Spanish Cabinet

YMGE 2018

Letter from the Director

Dear delegates,

Welcome to Yale Model Government Europe! My name is Michael, and I am incredibly excited to head the Spanish Cabinet for this year’s YMGE. I have no doubt that all your preparation, research, and in-conference discussions will prove rewarding and insightful. This topic guide serves as a springboard for your preparation, and I encourage you to seek out further resources and information, particularly on issues you find relevant to our Cabinet or to your own academic, intellectual, and personal interests.

To tell you a bit about myself, I am a junior at Yale double majoring in Global Affairs and Ethics, Politics, & Economics (EP&E), and I am also a Human Rights Scholar at the Yale Law School. Originally from São Paulo, Brazil, I have primarily studied comparative political economy, democratic development, and anti-corruption initiatives, particularly in Central and Latin America. But, my interests extend from Sub-Saharan African literature to Netflix sitcoms and podcasts.

On campus, I serve as Secretary-General of Yale Model United Nations (YMUN), having previously worked as Secretary of the Yale International Relations Association (YIRA), Director-General of Operations for the Security Council Simulation at Yale (SCSY), Under-Secretary-General of Delegations for Yale Model United Nations China (YMUNC), and Director of the Organization of American States committee for Yale Model United Nations Taiwan (YMUNT). Similarly, I teach international relations to high school students in New Haven, edit for the Yale Review of International Studies (YRIS), and direct outreach for the Yale Globalist Magazine. When not entrenched in current events and global issues, I eat dinners with the Brazil Club, manage a coffee shop, and catch up on the Great British Bake Off.

As your Director, I would be happy to assist you in your research and answer any questions you might have; these can be about the committee, college, or corgis – in short, anything. Please do not hesitate to reach me at michael.borger@yale.edu, and I’ll be sure to respond as quickly as I can.

Best of luck,

Michael Borger media and the formation of legal systems.

Cabinet History

The Spanish Cabinet is called the Consejo de Ministros de España, or the Spanish Council of Ministers. As a political body formed and regulated by the Spanish Constitution, the Council  comprises all the ministers found within the Spanish government alongside the Prime Minister of Spain and the Deputy Prime Minister of Spain; technically, the Prime Minister’s title is President of the Government of Spain, or Presidente del Gobierno de España, while the Deputy Prime Minister’s title is Vice President of the Government of Spain, or Vicepresidente del Gobierno de España. There could be several Deputy Prime Ministers, according to the Constitution.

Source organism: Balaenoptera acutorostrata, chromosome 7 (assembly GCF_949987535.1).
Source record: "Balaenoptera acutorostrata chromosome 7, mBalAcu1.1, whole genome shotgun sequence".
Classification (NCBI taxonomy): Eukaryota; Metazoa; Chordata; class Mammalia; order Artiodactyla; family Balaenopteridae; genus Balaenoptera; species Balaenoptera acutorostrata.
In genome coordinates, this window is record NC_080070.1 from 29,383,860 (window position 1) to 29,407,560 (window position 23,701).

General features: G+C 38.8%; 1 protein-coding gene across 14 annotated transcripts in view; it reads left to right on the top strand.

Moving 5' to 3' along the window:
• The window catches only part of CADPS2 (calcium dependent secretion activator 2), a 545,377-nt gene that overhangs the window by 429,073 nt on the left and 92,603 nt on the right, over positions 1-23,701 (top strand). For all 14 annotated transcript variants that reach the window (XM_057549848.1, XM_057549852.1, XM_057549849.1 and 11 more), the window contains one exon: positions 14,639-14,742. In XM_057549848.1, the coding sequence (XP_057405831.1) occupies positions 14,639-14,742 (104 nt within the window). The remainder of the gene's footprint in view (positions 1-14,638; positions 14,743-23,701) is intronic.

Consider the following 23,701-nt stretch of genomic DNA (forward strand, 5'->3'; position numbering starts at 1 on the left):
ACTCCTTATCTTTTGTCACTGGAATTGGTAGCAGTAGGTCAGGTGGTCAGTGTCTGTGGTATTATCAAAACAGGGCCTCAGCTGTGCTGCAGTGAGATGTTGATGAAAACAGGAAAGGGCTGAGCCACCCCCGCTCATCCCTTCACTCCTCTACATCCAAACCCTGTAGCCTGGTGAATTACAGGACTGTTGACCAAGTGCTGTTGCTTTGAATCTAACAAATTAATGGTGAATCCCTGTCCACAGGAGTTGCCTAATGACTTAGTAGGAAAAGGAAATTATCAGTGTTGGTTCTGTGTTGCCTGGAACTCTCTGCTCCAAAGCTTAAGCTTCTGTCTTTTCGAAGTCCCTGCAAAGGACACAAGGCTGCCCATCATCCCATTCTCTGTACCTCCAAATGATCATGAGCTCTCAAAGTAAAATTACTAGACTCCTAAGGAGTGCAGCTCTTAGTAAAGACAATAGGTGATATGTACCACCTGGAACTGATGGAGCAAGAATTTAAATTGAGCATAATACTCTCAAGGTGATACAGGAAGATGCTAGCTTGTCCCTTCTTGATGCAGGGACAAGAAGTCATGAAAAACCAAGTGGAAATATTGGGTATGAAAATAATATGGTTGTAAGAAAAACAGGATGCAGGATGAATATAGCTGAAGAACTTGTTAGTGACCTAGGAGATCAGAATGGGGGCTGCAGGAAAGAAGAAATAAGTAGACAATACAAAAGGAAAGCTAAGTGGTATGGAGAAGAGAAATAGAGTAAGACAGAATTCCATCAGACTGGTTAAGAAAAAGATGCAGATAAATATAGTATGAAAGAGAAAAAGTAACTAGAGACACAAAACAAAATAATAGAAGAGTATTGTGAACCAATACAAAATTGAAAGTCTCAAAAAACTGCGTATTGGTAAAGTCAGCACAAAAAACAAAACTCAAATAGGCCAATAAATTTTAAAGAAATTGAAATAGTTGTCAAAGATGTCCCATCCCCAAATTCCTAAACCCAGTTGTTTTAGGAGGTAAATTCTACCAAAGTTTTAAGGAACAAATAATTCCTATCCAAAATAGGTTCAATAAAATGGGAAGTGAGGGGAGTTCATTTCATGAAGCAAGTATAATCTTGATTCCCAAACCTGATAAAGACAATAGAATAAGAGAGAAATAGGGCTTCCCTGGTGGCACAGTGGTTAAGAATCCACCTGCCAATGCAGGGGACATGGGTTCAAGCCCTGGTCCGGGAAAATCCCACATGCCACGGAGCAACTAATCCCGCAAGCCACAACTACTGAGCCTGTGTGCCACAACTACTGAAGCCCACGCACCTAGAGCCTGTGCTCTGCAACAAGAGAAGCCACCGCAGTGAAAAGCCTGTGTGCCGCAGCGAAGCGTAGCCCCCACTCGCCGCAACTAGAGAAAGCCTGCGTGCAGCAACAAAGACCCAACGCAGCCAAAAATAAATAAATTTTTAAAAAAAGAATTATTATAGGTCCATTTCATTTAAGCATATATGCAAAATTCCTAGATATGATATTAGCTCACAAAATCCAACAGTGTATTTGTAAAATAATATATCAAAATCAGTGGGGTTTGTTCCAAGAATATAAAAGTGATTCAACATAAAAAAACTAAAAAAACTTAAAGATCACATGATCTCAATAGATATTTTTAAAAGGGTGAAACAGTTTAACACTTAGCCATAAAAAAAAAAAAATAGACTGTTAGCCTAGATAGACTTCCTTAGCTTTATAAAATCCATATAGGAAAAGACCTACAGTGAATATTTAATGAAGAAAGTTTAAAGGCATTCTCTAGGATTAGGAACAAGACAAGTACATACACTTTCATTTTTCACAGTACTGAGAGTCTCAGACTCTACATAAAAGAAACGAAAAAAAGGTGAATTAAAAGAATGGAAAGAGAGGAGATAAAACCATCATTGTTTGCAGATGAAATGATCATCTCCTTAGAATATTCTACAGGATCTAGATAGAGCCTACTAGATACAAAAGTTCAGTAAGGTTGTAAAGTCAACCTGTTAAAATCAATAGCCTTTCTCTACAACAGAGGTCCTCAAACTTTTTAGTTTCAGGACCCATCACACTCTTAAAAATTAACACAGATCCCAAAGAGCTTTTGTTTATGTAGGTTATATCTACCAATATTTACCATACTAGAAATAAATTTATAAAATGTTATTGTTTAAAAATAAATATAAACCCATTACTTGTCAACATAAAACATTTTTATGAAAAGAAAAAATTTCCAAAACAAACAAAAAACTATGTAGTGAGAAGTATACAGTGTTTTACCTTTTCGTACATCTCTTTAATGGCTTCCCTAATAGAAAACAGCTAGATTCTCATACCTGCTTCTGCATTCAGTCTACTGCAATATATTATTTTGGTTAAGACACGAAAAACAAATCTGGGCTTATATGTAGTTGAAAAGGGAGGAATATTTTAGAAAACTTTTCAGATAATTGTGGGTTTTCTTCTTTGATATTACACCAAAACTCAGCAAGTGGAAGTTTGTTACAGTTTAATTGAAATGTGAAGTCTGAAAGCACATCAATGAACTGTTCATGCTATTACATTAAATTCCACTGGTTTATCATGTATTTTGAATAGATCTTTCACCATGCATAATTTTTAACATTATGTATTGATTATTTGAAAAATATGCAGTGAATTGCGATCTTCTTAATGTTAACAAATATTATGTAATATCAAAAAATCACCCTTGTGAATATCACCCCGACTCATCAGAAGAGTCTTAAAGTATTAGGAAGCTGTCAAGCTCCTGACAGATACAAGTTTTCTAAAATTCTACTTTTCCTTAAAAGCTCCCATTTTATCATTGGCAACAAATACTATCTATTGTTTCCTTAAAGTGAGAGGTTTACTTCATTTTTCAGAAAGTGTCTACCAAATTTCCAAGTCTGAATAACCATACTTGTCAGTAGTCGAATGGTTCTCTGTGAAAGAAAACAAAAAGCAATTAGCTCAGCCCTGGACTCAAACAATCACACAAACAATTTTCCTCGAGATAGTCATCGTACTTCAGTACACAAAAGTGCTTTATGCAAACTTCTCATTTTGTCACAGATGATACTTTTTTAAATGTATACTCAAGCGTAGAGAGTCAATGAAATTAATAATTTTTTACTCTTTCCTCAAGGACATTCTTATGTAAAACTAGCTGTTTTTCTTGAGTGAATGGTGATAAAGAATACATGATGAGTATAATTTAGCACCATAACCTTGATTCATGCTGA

The rest of the Council is formed by other ministers charged with matters of domestic and foreign policy. There are 17 ministries that have acting members on the Council. These are the Ministers of: Foreign Affairs, the European Union, and Cooperation; Justice; Defense; the Treasury; the Interior; Public Works; Education and Vocational Training; Labour, Migrations, and Social Security; Industry, Trade, and Tourism; Agriculture, Fisheries, and Food; Territorial Policy and Public Function; Ecological Transition; Culture and Sport; Economy and Enterprise; Health, Consumption, and Social Welfare; and Science, Innovation, and Universities. Clearly, there are many distinct ministries that cover a host of economic, political, and social dimensions of policy-making.

Together, these Ministers work to routinely determine the country’s priorities. They initiate key national action plans, approve bills, and work actively with the Congress of Deputies and the Senate. The Council may also pass decrees and dictate norms within set limits and according to the urgency of the steps that must be taken. The Council ensures that international treaties Spain ratified are followed, that bilateral and multilateral agreements are executed, and that other supranational and regional arrangements with the European Union are respected.

Even with these incredible powers, the Council of Ministers does have restrictions on its jurisdiction. Chiefly, Article 108 of the Spanish Constitution holds that the Council must respond to the Congress of Deputies regarding its public policy decisions and can be questioned by the Senate if needed.

In a typical week, they convene on Fridays at the Palace of Moncloa, or the Palacio de la Moncloa, which is the official workplace of the Spanish Prime Minister. These meetings are chaired by the Prime Minister, albeit the Deputy Prime Minister may assume the responsibilities when the Prime Minister is absent. Additionally, the King of Spain may oversee the cabinet when requested by the Prime Minister and the meeting serves a consultative and informative purpose.

Map of Spain with Catalonia shaded in red

Map of Spain with Catalonia shaded in red

Topic History & Background

The question of Catalan independence dates back hundreds of years, with exact dates hotly contested by scholars and politicians alike. However, a good starting point would be the marriage of King Ferdinand II of Aragon and Queen Isabella I of Castille in 1469, which many historians consider the birth of a unified Spain. At the time, the Spanish territories were divided, each with its own set of political and economic institutions, including laws, customs, and cultures. However, with the marriage, the Iberian peninsula, sans Portugal, was brought together under a united banner of Spanish rule.

This reunification was not without its fair share of pushback. Much of the resistance came from the Principality of Catalonia, which wanted greater autonomy in making decisions over laws and tariffs in the territory. The centralization of power in the hands of the monarchs proved too powerful, however, and a steady stream of defeats crushed these aspirations. The Catalan government, subjected to the will of the Spanish kings, would not remain voiceless for long, with revolts breaking out as pressures for autonomy on the Spanish kingdom increased and tensions in the Principality rose.